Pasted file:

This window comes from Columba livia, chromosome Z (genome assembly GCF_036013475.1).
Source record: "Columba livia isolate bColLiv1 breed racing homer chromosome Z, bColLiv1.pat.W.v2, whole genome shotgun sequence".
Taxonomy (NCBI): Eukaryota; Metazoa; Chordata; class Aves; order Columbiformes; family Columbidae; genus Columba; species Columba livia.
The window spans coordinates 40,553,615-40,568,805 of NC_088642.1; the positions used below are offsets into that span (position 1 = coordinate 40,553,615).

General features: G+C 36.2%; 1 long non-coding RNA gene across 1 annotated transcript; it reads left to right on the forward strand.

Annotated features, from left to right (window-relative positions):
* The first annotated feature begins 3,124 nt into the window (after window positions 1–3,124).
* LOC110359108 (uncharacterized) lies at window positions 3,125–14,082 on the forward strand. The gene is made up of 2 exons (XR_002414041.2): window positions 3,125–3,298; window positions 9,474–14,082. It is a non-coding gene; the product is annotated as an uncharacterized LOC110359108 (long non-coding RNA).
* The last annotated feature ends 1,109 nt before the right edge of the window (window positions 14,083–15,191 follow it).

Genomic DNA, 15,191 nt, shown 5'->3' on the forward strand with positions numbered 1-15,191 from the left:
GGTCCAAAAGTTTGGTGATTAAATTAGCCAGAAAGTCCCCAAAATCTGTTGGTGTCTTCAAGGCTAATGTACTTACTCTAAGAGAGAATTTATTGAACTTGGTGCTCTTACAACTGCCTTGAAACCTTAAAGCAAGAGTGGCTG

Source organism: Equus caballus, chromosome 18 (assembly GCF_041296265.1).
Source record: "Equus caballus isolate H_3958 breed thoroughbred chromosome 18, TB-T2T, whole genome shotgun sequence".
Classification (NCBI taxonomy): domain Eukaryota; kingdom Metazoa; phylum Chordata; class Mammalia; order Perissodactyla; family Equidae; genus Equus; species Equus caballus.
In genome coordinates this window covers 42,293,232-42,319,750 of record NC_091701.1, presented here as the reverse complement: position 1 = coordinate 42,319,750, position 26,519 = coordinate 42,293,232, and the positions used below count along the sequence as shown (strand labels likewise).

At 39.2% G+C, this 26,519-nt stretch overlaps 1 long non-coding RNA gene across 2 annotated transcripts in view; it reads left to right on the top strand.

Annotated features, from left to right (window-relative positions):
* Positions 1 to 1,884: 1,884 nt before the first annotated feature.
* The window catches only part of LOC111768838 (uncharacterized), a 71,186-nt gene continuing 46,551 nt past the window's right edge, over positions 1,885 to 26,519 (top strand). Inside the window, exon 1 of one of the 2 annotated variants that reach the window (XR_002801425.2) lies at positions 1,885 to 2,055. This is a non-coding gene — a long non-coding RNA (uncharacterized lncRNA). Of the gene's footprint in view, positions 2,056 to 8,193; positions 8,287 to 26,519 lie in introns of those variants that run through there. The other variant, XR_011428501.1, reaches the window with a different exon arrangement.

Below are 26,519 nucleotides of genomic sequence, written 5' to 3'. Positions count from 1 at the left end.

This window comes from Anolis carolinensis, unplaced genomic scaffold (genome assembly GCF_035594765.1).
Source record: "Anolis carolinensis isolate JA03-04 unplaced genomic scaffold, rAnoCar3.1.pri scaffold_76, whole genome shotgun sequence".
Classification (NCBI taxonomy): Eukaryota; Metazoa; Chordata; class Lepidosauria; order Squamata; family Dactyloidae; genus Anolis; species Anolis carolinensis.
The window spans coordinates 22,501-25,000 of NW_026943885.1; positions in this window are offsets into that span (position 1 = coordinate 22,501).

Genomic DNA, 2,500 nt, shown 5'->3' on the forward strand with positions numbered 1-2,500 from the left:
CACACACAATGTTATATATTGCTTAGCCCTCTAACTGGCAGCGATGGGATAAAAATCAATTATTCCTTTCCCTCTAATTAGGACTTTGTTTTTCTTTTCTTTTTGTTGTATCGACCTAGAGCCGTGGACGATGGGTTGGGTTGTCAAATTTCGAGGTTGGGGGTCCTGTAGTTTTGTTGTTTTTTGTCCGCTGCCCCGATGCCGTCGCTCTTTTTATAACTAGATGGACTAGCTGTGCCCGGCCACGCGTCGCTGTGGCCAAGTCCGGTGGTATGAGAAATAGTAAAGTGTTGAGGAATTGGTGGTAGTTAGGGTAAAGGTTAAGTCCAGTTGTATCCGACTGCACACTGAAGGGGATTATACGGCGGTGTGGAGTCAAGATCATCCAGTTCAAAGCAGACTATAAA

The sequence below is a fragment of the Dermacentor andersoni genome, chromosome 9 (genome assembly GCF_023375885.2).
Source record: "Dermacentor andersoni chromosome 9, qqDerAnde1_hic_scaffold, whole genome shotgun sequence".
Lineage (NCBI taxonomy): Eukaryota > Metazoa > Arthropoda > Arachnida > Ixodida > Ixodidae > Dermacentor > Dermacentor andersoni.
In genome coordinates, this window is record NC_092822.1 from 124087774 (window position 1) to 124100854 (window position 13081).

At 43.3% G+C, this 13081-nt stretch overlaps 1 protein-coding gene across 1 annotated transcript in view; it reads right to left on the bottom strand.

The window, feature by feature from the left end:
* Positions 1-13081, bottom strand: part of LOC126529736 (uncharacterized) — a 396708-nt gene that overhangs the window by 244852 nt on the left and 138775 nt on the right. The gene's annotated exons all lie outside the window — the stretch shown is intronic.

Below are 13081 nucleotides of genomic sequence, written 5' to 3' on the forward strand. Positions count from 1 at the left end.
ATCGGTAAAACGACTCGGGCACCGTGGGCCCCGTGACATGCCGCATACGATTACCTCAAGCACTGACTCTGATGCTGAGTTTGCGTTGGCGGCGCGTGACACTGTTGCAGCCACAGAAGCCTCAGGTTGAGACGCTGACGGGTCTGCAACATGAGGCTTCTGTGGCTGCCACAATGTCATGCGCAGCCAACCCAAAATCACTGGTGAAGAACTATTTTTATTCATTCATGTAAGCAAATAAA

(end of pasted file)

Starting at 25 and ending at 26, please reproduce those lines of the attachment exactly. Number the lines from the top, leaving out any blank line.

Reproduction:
Genomic DNA, 2,500 nt, shown 5'->3' on the forward strand with positions numbered 1-2,500 from the left:
CACACACAATGTTATATATTGCTTAGCCCTCTAACTGGCAGCGATGGGATAAAAATCAATTATTCCTTTCCCTCTAATTAGGACTTTGTTTTTCTTTTCTTTTTGTTGTATCGACCTAGAGCCGTGGACGATGGGTTGGGTTGTCAAATTTCGAGGTTGGGGGTCCTGTAGTTTTGTTGTTTTTTGTCCGCTGCCCCGATGCCGTCGCTCTTTTTATAACTAGATGGACTAGCTGTGCCCGGCCACGCGTCGCTGTGGCCAAGTCCGGTGGTATGAGAAATAGTAAAGTGTTGAGGAATTGGTGGTAGTTAGGGTAAAGGTTAAGTCCAGTTGTATCCGACTGCACACTGAAGGGGATTATACGGCGGTGTGGAGTCAAGATCATCCAGTTCAAAGCAGACTATAAA